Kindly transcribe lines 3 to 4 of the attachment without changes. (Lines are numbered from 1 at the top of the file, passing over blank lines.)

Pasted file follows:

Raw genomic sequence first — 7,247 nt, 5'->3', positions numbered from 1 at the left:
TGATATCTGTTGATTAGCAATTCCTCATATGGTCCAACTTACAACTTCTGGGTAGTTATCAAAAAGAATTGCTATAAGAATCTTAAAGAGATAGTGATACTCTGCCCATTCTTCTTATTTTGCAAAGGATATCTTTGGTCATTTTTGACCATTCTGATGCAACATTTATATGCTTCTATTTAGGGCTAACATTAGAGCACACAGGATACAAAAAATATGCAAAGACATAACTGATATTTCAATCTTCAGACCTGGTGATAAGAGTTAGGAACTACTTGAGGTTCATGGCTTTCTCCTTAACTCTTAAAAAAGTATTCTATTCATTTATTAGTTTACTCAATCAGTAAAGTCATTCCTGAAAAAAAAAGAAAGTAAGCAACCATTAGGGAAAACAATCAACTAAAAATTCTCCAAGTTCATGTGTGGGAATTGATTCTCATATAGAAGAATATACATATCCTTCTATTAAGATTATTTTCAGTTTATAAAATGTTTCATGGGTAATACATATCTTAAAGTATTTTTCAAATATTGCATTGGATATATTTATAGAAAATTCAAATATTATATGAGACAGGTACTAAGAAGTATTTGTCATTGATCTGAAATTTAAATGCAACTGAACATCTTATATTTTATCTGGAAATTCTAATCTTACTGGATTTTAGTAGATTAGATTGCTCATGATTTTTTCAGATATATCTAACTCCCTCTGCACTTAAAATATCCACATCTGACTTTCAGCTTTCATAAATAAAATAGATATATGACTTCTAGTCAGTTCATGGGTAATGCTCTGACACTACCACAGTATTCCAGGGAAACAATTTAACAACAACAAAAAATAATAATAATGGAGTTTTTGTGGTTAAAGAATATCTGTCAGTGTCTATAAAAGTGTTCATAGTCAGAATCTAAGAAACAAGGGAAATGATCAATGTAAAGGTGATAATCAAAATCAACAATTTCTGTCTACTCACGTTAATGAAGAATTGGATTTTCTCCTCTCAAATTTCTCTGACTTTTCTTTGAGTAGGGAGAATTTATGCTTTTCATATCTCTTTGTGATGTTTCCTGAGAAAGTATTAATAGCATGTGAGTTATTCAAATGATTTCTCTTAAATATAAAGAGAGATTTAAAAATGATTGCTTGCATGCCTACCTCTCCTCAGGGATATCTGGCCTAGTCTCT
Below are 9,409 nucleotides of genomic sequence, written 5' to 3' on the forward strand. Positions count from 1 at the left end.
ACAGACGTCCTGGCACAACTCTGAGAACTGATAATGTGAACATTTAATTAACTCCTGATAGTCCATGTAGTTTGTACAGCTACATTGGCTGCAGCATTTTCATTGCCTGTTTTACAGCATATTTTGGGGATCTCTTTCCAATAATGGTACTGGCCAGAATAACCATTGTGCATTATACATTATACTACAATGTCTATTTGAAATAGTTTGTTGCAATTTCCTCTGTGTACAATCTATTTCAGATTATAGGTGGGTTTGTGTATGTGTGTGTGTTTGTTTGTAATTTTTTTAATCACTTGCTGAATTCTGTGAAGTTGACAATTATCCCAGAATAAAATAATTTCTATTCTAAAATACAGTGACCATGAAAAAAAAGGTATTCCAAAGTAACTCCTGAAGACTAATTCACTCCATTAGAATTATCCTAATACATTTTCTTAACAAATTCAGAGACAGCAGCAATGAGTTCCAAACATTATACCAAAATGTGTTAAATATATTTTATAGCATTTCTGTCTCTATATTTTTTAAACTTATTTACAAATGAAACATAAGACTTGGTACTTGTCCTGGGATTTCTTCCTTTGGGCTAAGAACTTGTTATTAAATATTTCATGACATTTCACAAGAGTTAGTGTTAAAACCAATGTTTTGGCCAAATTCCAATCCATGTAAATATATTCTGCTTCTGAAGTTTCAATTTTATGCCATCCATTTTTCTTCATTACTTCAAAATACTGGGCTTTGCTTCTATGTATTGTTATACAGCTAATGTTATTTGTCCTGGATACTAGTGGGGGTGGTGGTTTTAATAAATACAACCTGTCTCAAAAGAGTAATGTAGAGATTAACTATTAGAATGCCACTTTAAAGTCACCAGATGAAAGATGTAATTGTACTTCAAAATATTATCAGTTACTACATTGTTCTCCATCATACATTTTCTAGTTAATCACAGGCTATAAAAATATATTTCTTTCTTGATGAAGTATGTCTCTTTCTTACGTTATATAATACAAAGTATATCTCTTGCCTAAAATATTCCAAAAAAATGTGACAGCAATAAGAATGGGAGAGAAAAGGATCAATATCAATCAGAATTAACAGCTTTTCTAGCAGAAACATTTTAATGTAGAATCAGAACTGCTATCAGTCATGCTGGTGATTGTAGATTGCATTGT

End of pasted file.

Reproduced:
Below are 9,409 nucleotides of genomic sequence, written 5' to 3' on the forward strand. Positions count from 1 at the left end.
ACAGACGTCCTGGCACAACTCTGAGAACTGATAATGTGAACATTTAATTAACTCCTGATAGTCCATGTAGTTTGTACAGCTACATTGGCTGCAGCATTTTCATTGCCTGTTTTACAGCATATTTTGGGGATCTCTTTCCAATAATGGTACTGGCCAGAATAACCATTGTGCATTATACATTATACTACAATGTCTATTTGAAATAGTTTGTTGCAATTTCCTCTGTGTACAATCTATTTCAGATTATAGGTGGGTTTGTGTATGTGTGTGTGTTTGTTTGTAATTTTTTTAATCACTTGCTGAATTCTGTGAAGTTGACAATTATCCCAGAATAAAATAATTTCTATTCTAAAATACAGTGACCATGAAAAAAAAGGTATTCCAAAGTAACTCCTGAAGACTAATTCACTCCATTAGAATTATCCTAATACATTTTCTTAACAAATTCAGAGACAGCAGCAATGAGTTCCAAACATTATACCAAAATGTGTTAAATATATTTTATAGCATTTCTGTCTCTATATTTTTTAAACTTATTTACAAATGAAACATAAGACTTGGTACTTGTCCTGGGATTTCTTCCTTTGGGCTAAGAACTTGTTATTAAATATTTCATGACATTTCACAAGAGTTAGTGTTAAAACCAATGTTTTGGCCAAATTCCAATCCATGTAAATATATTCTGCTTCTGAAGTTTCAATTTTATGCCATCCATTTTTCTTCATTACTTCAAAATACTGGGCTTTGCTTCTATGTATTGTTATACAGCTAATGTTATTTGTCCTGGATACTAGTGGGGGTGGTGGTTTTAATAAATACAACCTGTCTCAAAAGAGTAATGTAGAGATTAACTATTAGAATGCCACTTTAAAGTCACCAGATGAAAGATGTAATTGTACTTCAAAATATTATCAGTTACTACATTGTTCTCCATCATACATTTTCTAGTTAATCACAGGCTATAAAAATATATTTCTTTCTTGATGAAGTATGTCTCTTTCTTACGTTATATAATACAAAGTATATCTCTTGCCTAAAATATTCCAAAAAAATGTGACAGCAATAAGAATGGGAGAGAAAAGGATCAATATCAATCAGAATTAACAGCTTTTCTAGCAGAAACATTTTAATGTAGAATCAGAACTGCTATCAGTCATGCTGGTGATTGTAGATTGCATTGT